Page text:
When we returned to Paul’s, Steve was talking to a massive, dark skinned man, not Indigenous in appearance but more like an Islander, which he turned out to be. From the Solomon Islands, Paul Piva sported tribal tattoos, immense shoulders, arms like tree boughs and a massive smile. Without doubt one of the kindest and friendliest people I have ever met, We shook hands and he welcomed us, but I had business to discuss.

“Mate,” I started “What do you want to do about the car? Want some money, forms…?”

“Nah bro. She’s right, we’ll sort it out later.”

“So, we doing the price on the website?”

“Nah, too expensive” he chuckled. “Anyway, where you mob off to? You can camp here as long as you like. Use the fridge, leave stuff here, it’s all good. I came back late last night, saw you in here, thought nothing of it and went to bed.”

“Off to camp in the forest. Already paid for the site, besides, we want to be in the forest. It’s better for finding the things we are looking for.”

“Suit yourselves. The offer’s still open. You need anything? I can set up a marquee, generator…”

“Don’t worry about it” said Phil. “It’s fine, we have camped in worse. All part of the adventure!” He looked in the direction of the oncoming storm.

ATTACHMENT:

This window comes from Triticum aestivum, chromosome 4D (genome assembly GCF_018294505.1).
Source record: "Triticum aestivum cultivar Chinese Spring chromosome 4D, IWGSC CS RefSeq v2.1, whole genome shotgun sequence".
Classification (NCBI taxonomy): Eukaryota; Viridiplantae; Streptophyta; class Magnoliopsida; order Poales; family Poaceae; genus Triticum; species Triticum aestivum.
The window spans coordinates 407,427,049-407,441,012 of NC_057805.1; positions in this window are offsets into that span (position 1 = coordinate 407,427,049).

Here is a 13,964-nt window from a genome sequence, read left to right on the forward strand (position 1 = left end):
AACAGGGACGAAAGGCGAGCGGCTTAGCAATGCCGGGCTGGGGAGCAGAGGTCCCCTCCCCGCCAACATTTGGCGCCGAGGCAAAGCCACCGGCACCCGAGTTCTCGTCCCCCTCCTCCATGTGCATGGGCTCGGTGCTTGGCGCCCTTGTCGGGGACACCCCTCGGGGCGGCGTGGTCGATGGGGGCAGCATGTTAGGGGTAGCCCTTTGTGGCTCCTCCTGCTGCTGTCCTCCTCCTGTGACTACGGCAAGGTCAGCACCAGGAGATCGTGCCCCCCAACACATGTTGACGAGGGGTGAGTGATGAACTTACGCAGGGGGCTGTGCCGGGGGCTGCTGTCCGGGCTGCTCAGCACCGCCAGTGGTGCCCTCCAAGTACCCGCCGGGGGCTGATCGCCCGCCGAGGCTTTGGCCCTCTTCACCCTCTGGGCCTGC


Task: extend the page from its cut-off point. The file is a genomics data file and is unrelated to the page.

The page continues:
We set off in the ute to the nearby rainforest. It was at this point we noticed how unusual it really was. At night it didn’t look all that different to most other tropical rainforests, but by day it showed its true colours. The trees were the most obvious thing; they were very low on average; truly large emergents were rare or absent. Most of the forest was less than ten metres tall from what we could see. It was also very muddy and full of bamboo, but this species had broad leaves and grew in tangled masses rather than straight up. There really wasn’t much forest on the road either, in ten minutes you could easily be out the other side in the heath country. The road itself was also very passable. Although it was dirt, potholes were rare other than at the bridges over the creeks, but even they could easily be passed with a small car. The Iron Range is a very user-friendly place from what we could see.